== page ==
Southern Spotlight: Amending your Soil with Aglime

James Banahan

James Banahan

With our wheat crop coming off, now is the prime time to talk about soil amendments. The current economics of corn allow us today to reconsider some expenses that we probably chose to forego in the past, soil amendments likely being one such expense.
Instead of rehashing soil amendment generalities, let’s focus on a new, fun one: Aglime. We’ve just started doing more with Aglime in the past two years and it definitely has the potential to benefit your operation. Of course, no amendment I might talk about will benefit 100% of your operations, so read on to determine if this might be right for you.
The point of liming is to amend your soil’s pH and get it into the optimal range for your crops, which is between 6.2 and 6.7. Soil with a pH in this range makes nutrients most available to your plants and allows whatever chemistry you’ve applied to work at its max efficiency.
To benefit from liming your soil will have to be in need of some amending. A soil test will provide a quick and useful answer about the pH level of your soil, where it falls, and if it’s off the mark, exactly how far off it is.
If a soil test suggests that liming might be in order, look into the economics of it and how it compares with your operational budget. One ton of Aglime costs about $40 per acre applied (which includes the cost of the product, freight, and application). While $40 per acre sounds like a big investment, when you break it down over the next three crops it equals around $13, or the cost of 3 and one third bushels of corn per year. Additionally, the benefits of lime really start to kick in the second and third years after application, so as with any soil amendment, the long view is truly where you can recognize the benefit such an investment provides to your operation.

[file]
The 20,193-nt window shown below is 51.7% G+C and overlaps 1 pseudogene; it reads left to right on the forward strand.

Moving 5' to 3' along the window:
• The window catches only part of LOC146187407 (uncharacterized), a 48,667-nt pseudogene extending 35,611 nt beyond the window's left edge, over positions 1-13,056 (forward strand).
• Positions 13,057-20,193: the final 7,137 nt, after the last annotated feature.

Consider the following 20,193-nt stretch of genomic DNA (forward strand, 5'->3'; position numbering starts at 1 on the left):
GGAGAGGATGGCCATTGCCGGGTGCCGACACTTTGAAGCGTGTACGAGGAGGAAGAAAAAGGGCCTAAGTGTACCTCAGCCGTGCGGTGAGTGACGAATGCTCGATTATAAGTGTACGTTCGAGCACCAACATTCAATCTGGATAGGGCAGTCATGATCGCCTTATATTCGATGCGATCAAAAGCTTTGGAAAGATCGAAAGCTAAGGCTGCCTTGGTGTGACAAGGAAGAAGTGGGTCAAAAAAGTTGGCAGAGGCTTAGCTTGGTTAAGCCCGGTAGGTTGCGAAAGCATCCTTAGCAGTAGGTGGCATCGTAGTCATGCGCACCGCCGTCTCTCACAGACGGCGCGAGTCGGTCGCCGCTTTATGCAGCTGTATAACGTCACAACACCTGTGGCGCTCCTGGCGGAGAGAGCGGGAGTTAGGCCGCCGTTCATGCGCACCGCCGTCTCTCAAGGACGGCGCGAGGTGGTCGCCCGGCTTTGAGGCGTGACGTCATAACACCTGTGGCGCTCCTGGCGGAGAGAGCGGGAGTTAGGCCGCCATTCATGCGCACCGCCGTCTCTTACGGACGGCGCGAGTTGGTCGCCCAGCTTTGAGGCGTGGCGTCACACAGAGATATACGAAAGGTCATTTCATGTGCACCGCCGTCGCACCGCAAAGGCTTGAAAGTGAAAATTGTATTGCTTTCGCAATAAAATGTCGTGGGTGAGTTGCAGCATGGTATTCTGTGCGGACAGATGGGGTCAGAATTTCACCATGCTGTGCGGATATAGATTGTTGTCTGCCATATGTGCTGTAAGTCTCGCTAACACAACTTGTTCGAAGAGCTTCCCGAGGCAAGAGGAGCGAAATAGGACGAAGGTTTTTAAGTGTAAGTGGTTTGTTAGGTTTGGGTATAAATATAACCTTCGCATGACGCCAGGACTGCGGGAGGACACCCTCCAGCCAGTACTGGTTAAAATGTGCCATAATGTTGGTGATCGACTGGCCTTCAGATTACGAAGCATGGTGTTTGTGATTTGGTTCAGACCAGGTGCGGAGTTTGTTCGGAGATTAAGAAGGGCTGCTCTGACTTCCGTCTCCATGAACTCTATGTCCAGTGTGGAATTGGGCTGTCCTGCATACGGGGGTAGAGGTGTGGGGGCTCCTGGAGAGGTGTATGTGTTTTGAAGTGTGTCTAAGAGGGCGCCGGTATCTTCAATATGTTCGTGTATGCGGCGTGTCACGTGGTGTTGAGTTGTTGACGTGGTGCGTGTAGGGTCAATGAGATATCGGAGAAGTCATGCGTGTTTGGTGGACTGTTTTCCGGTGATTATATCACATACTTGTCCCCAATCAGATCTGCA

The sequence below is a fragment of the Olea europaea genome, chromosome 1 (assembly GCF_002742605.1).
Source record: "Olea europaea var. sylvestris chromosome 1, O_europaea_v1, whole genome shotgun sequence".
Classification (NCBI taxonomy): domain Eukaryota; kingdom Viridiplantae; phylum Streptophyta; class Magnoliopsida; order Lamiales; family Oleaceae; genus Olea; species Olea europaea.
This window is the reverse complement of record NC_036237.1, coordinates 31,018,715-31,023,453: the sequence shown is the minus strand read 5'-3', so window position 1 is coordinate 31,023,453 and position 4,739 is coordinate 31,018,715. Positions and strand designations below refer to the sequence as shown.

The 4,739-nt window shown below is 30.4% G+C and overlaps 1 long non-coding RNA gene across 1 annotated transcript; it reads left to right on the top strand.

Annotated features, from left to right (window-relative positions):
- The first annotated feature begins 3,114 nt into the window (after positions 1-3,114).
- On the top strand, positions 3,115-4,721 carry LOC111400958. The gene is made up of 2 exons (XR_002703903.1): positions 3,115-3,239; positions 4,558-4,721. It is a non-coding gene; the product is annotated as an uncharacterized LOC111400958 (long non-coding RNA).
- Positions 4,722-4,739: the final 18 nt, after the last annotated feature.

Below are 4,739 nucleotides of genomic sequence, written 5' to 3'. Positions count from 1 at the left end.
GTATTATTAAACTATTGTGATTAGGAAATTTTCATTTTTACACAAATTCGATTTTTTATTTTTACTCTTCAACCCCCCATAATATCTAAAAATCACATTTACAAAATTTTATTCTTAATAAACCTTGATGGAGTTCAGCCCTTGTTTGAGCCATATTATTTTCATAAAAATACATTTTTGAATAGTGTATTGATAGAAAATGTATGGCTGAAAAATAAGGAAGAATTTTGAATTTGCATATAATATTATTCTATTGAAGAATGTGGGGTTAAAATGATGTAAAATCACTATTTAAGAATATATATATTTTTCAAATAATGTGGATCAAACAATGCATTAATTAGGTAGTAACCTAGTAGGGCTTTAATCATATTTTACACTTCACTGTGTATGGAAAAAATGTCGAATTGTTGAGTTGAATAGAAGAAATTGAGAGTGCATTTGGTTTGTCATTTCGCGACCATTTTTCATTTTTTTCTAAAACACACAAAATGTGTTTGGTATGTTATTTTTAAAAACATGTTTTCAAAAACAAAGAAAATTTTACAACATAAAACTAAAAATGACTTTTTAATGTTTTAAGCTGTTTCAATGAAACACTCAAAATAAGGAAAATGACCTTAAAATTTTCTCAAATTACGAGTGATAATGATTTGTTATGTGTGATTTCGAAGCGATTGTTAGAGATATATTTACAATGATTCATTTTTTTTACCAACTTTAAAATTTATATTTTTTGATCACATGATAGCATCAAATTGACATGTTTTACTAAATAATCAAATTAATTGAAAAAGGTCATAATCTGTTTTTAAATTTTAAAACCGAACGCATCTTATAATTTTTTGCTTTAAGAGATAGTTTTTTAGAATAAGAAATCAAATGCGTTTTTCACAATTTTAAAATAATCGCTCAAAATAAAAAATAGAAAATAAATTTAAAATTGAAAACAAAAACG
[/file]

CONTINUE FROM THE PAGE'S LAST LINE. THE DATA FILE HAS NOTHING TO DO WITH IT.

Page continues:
Whenever we start talking about big investments such as Aglime, we inevitably also start shopping for the lowest price. This isn’t a bad thing, but if I’ve piqued your interest in lime, keep value in mind as you shop, and remember that quality is of the utmost importance. Any recommendations for lime via your soil sample are figured at 90% ECCE (Effective Calcium Carbonate Equivalent), which is essentially a purity grade. Most sources though produce lime in the range of 40-70% ECCE and some fall below even the lower reaches of that range. Be sure to pay attention to this number as you shop around so that you know what you’re getting and understand the true cost of your selection. If, for example, you find some bargain lime for $30 an acre applied but its ECCE is only 45%, you would have to double the rate suggested by your soil sample (which again is figured at 90% ECCE), which would make your bargain lime much less of a bargain after all.
In addition to attention to source, the aggregate size and incorporation depth can greatly affect how effective lime is at achieving its end as a soil amendment. Lime can be a little tricky, but don’t let these details scare you away from it—when properly managed, it can be a hugely beneficial soil amendment.
And speaking of proper management, participation in a VRT program is an excellent way to ensure that you get the most bang for your buck. Applying the right rate on the right acre is just as important as the quality of your source and other details. You know well that not all your soil is equal: it’s good here, bad over there, and so-so along the old fence. Participation in a VRT program will allow you to apply the lime where it’s actually needed and conserve it where it isn’t, which means that your dollars will be put to max use—no more and no less than what is necessary will be used.
I wrote last week about planning for your 2015 crop. Choosing to use soil amendments such as Aglime is planning for your crop into 2016 and 2017 as well. Making well-informed and future-oriented decisions today will set your operation up for success tomorrow and ensure that your dollars are spent wisely, with every last cent promising a return.